Students Without Borders / Студенчество без границ
March 17th was St. Patrick’s Day for all of you back in the U.S. For me, it was a rather interesting intercultural event–“Studenchestvo bez granits” or “Students Without Borders”. (I should note that “studenchestvo” is better translated as “studentship” but that’s not a word I ever really hear…so “students” it is.)
The university had asked me months beforehand to set up a table representing the U.S. Naturally I agreed. At the time there was another Fulbrighter, Linda, who was teaching computer science at the aerospace university here in Krasnoyarsk. She was also informed of the event and was assigned to help. It was fantastic that she did…she brought peanut butter, bread, and Coca-Cola as samples for the students.
The event took place at the Sibir convention center. I didn’t know how large it was going to be…it was larger than I expected, though. There were so many countries represented there…besides the U.S., there were tables for Azerbaijan, Kyrgyzstan, Armenia, Japan, China, South Korea, Spain, Germany, France, and even a general table for African countries (I found out that table was being run by people from Cameroon, they were really cool); they had a few Russian ethnic republics as well, such as Yakutia (the Sakha Republic) and Tyva.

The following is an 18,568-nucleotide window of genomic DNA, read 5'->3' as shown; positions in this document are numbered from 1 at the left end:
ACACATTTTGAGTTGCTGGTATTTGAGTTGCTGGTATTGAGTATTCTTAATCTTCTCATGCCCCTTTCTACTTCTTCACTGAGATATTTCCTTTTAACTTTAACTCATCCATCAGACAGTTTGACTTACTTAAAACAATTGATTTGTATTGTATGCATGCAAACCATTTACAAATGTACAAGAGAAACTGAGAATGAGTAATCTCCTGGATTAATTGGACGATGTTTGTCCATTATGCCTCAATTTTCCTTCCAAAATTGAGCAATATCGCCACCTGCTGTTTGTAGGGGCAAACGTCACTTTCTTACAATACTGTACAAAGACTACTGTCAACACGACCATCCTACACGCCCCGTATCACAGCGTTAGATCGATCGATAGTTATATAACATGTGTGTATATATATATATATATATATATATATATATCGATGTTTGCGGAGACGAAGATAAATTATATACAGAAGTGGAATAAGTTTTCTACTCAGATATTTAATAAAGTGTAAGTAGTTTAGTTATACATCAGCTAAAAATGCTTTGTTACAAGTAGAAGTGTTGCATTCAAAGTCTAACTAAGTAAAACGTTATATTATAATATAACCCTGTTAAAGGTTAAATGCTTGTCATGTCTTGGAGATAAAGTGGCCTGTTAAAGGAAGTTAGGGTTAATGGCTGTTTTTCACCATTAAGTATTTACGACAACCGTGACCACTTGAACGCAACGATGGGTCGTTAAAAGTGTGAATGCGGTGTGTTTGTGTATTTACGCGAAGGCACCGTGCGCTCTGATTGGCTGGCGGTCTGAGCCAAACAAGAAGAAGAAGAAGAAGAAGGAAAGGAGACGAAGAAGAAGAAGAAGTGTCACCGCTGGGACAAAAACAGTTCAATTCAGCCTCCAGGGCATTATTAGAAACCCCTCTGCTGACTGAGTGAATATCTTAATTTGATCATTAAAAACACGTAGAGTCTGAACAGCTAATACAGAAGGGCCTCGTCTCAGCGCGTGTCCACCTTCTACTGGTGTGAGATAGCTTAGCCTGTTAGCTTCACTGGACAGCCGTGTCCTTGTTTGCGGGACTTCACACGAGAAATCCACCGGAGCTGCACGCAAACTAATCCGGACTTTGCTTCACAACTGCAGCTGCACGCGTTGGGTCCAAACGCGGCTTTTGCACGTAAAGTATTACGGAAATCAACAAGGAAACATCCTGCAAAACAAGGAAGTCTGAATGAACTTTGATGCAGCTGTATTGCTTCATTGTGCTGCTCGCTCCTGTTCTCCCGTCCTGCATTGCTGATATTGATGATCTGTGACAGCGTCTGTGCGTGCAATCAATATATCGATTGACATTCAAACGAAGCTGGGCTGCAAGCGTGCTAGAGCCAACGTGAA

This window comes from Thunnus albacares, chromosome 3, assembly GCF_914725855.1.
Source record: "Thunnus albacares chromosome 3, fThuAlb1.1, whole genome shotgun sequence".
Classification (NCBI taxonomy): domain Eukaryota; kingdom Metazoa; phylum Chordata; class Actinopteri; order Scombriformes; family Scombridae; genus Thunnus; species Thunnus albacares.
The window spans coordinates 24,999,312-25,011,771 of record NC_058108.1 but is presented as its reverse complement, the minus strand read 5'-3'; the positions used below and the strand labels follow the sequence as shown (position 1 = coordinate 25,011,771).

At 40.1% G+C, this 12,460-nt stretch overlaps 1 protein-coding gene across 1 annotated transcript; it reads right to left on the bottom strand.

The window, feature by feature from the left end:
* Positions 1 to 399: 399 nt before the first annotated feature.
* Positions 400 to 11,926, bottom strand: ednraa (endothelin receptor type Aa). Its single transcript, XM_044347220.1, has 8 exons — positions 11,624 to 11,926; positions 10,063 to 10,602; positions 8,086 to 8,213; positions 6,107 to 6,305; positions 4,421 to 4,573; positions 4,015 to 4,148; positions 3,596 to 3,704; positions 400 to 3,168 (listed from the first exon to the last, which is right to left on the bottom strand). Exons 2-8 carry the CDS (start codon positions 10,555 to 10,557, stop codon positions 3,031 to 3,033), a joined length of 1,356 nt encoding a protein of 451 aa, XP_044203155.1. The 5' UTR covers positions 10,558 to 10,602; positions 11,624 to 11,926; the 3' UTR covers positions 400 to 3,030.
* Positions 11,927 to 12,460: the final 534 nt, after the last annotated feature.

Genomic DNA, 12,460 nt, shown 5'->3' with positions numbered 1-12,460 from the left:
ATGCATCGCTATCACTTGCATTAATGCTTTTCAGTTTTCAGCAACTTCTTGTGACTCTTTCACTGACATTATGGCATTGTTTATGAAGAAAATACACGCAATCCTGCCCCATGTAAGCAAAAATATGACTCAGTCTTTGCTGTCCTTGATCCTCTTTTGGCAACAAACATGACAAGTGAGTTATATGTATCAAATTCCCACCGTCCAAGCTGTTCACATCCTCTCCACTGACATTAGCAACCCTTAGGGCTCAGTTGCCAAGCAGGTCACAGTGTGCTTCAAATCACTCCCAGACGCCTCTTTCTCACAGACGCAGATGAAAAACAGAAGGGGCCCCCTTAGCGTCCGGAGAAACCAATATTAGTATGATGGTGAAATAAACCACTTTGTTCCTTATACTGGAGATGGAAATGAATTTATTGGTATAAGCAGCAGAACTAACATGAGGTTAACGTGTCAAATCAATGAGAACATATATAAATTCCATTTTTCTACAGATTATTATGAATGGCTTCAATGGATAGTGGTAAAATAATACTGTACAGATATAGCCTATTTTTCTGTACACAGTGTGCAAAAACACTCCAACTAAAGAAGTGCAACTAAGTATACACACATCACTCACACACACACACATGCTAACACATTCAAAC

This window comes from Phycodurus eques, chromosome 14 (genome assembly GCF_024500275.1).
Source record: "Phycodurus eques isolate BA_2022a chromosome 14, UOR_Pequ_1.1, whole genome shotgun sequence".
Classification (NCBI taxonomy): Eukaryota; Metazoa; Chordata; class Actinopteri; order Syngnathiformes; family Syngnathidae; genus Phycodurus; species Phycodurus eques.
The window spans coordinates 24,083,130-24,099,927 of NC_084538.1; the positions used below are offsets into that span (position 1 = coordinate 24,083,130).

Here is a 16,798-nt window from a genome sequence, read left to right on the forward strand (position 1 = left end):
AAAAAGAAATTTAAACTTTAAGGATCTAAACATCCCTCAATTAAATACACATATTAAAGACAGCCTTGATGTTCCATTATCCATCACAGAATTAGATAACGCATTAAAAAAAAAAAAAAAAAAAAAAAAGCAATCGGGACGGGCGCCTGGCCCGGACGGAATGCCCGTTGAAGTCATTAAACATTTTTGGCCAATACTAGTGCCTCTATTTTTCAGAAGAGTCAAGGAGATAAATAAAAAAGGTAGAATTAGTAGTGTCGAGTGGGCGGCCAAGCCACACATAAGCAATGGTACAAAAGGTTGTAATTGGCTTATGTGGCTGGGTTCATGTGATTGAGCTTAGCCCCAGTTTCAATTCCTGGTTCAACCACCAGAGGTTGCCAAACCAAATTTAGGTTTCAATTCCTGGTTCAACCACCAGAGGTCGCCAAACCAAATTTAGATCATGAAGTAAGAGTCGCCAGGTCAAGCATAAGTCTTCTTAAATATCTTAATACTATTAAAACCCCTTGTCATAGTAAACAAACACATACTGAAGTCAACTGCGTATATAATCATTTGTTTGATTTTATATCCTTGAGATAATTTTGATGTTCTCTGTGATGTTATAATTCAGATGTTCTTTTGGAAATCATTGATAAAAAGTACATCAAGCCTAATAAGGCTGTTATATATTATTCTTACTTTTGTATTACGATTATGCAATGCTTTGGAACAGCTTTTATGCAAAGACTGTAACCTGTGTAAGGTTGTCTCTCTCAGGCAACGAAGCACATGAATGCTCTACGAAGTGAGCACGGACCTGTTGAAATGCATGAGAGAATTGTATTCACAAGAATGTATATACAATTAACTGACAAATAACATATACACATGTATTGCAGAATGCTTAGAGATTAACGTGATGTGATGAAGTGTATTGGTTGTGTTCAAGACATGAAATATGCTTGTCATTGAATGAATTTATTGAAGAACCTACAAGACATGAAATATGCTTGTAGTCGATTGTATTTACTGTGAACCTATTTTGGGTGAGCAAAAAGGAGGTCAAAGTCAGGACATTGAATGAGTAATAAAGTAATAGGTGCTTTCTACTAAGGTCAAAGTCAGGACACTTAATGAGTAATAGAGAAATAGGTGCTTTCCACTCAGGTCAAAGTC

We were there for several hours, answering questions, asking questions of others, handing out sample peanut butter sandwiches (which were a hit, by the way, as people came back for more), playing games, and listening to songs being sung on the nearby stage all the while.
The coolest part was that I got to meet so many people from different countries. I gave out my contact information to a lot of them (and many of them contacted me after the event by Vkontakte, the Russian version of Facebook, as well as Facebook itself). It was fantastic. I also got to learn about different cultures, even though it was just a glimpse…people helping to run the event were often wearing traditional clothing and many of the tables had prepared traditional foods to try. It was all beautiful. (Side note…to my female readers, if you get the chance to go to Yakutia at some point in your life, the jewelry they have is GORGEOUS! I asked if there was a place in Krasnoyarsk I could purchase any, but I was told I would have to actually go to Yakutia.)
Moyi druz’ya, this is why I chose to do this. I have the opportunity to share my country and culture with others as well as learn about other countries and cultures from people I would never get the chance to meet if I hadn’t left the U.S. This is why I encourage everyone to try to travel outside of their rodina [motherland, homeland] at least once in their life. It is the best gift you can give yourself. Why? Because you will not only understand others better, but also yourself. And you will be enriched for it.
Until next time, be well.